• From SL:  1. Create a consistent, predictable learning path.  begin with an orientation on how to navigate the system and use the key tools. 2. Begin with a thorough orientation on how to navigate the platform and use the main tools. Don't introduce new tools until students master first ones used.
  • From KK: Just because someone knows how to use tech doesn't mean he/she knows how to use tech to learn.
  • From AW: Online teaching requires a different pedagogy. You could refer to Quality Matters rubric (and UDL) for online design but we need one adapted for ESL https://www.qualitymatters.org/qa-resources/rubric-standards
  • From BB: We worked hard to let students know this is a learning process for all of us when it comes to using technology.  It takes practice for all of us.
  • From BB1: And some may not have internet at home
  • From MP: Absolutely agree with the statement about learning online....
  • From AW: Screening students for online readiness is also important.
  • From LM: Continue to be patient.  Our students are enduring so many obstacles that they need to overcome first.  When f2f we will make sure to have students complete a tech survey and get them started right away using a variety of devices. 
  • From SL : + 1 - Quality Matters Rubric
  • From KK: Some advice: Whatever you want to cover in a synchronous lesson, likely cut it in half. ;-)
  • From AW: Agree
  • KK! We have to cut the content down.
  • From PA: You may be finding yourself being a techy to help students get into your class - so be patient and you all will probably learn together
  • From JH: I had used G. Classroom for years. It improved hugely on a weekly basis as I leapt into the full online offering.
  • From MPL: The biggest problem for me has been getting my students online because their only computer/internet access was at our school and library.
  • Curriculum resources that anyone can recommend?
  • From AG: NorthStar digital literacy curriculum
  • From JH: @david rosen I've cruised the Internet a lot and the concept of teaching how to use the technology is crucial.
  • From MP: Is it endless OS that Frank is talking about? (Yes)
  • From AS: There is a growing trend in schools and organizations for students to teach other students. In the library, I have seen mixed results from that approach. Students are empowered to learn and take the driver's seat. However, students tend to ignore many of the digital literacy skills (i.e. social media privacy, impact of technology on society, etc.). So existing poor habits are reinforced by students teaching students. The educators cannot correct a behavior that they do not know exists.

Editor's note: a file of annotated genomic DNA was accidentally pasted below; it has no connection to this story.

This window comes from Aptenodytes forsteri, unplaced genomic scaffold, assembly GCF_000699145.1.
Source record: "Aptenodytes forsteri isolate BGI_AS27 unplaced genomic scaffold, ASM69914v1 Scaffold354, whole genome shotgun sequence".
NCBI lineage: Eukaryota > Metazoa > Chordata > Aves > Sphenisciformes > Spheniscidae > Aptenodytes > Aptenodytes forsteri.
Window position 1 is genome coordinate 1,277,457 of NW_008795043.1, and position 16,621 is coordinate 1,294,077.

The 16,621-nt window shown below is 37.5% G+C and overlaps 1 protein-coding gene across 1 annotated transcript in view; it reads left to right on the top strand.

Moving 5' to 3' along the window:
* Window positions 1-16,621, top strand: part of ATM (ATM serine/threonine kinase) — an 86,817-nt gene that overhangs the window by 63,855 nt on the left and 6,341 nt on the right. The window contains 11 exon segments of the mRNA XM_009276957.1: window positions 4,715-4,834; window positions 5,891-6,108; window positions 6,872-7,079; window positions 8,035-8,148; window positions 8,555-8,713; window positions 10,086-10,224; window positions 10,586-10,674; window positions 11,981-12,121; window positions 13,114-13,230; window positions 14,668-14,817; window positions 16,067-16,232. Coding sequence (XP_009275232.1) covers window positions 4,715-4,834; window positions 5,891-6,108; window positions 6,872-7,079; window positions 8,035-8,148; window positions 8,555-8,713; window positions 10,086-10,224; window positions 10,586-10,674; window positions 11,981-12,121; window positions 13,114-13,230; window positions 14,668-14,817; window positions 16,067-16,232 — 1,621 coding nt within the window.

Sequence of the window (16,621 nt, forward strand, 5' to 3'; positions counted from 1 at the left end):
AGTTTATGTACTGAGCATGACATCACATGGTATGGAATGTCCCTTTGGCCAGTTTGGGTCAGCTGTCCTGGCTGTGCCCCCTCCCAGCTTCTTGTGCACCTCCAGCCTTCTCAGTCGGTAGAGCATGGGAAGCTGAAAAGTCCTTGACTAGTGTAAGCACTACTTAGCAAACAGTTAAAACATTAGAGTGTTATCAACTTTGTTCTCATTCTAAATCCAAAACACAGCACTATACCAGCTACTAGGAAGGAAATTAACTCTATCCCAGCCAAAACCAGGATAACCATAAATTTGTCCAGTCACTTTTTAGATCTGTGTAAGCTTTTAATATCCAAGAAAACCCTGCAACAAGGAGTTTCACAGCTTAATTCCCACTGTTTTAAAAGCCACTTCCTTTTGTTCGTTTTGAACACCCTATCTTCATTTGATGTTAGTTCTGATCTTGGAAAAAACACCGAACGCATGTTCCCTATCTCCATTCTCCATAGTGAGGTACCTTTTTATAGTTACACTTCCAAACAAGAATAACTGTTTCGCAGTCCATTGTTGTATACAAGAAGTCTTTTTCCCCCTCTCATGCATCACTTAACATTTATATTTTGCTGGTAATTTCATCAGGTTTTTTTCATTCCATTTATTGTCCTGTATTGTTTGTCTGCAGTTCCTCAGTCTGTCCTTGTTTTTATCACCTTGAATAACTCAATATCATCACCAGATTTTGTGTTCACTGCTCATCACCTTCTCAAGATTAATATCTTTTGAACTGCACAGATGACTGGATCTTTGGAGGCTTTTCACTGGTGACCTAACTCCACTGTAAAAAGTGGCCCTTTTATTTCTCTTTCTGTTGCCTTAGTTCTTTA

• From PD: Yes, FM.  WHATSAPP is a free platform, one that most "internationals" are very familiar with.  We, as teachers, need to discover how to post documents we will use in our teaching.
  • From LM: WE certainly find that our trust relationship is key to a majority of our students.  They might need to "stop put' temporarily, but know they are always welcome to "stop back in" when they are ready

4. When you’re able to offer in-person instruction again what, if anything, have you learned in this time that you would like to continue to offer then?

  • From JH: Opening and closure would seem to work well when we return to in-person.
  • From AG: When I return to my classroom, I will continue to have volunteers join us virtually for one-to-one ESL conversation practice.
  • From Susan Finn Miller: Program Management group on LINCS … join for the discussion on what have we learned that applies to our return to face-to-face classes
  • From KK: I'm going to continue to incorporate online resources to extend the f2f learning in the classroom. I'm also going to work hard to intentionally integrate the digital literacy and soft skills as much as academics in order to prepare my students to adapt to...whatever!
  • From FM: Teaching in a Digital Age - Second Edition https://open.bccampus.ca/browse-our-collection/find-opentextbooks/?uuid=6e34af22-19b4-4271-93378ee1160d85ec&contributor=&keyword=&subject
  • From AS: Etiquette variations between online communication methods has also been a challenge for many patrons in the library.
  • From JH: opening and closure with video clips and Forms response.
  • From PD: Usefulness of digital learning:  Some of my students are learning to use new platforms and happily becoming adept at using such.
  • From MPL: Emphasize computer skills such as re-sizing windows, using drop-down menus proficiently, general skills that work across platforms and operating systems.
  • From KK: Online teaching and learning can have a different sort of intimacy and ability to build relationships.
  • From AG: Yes, Kristine!  The online platform is *very* intimate.
  • From TM: So much educator wisdom here! Thanks everyone.
  • From PD: Another benefit of digital learning:  With one-on-one lessons with individual students (using WhatApp), I'm discovering weaknesses I hadn't been aware of in an in-person classroom environment.

Resources for Helping Learners Get Online

  • From BB1: Collier co FL actually handed out laptops and in some instances, added hotspots..k-12
  • From Susan Finn Miller: Everyoneon.org
  • From FM: We promoted refurbishing laptops and desktop computers with Linux software.
  • From CP: pc’s for people is another organization for assistance with both services and internet service
  • From Susan Finn Miller: National Digital Inclusion Alliance (NDIA)
  • From PD: An interesting result of the pandemic is that many public schools are providing their students with laptops, which I assume could be used by their parents for learning purposes.
  • From Susan Finn Miller: My local program has made our Chromebooks available for students to borrow during the pandemic

Professional Development


  • From AS: Many libraries are transitioning to online instruction and technology assistance through Zoom, over the phone assistance, through online chat, MOOCs, etc.
  • From FM: Helping states (WA, WI for example) with secure laptops / docking stations (e.g. for Corrections) - that connect with their college servers.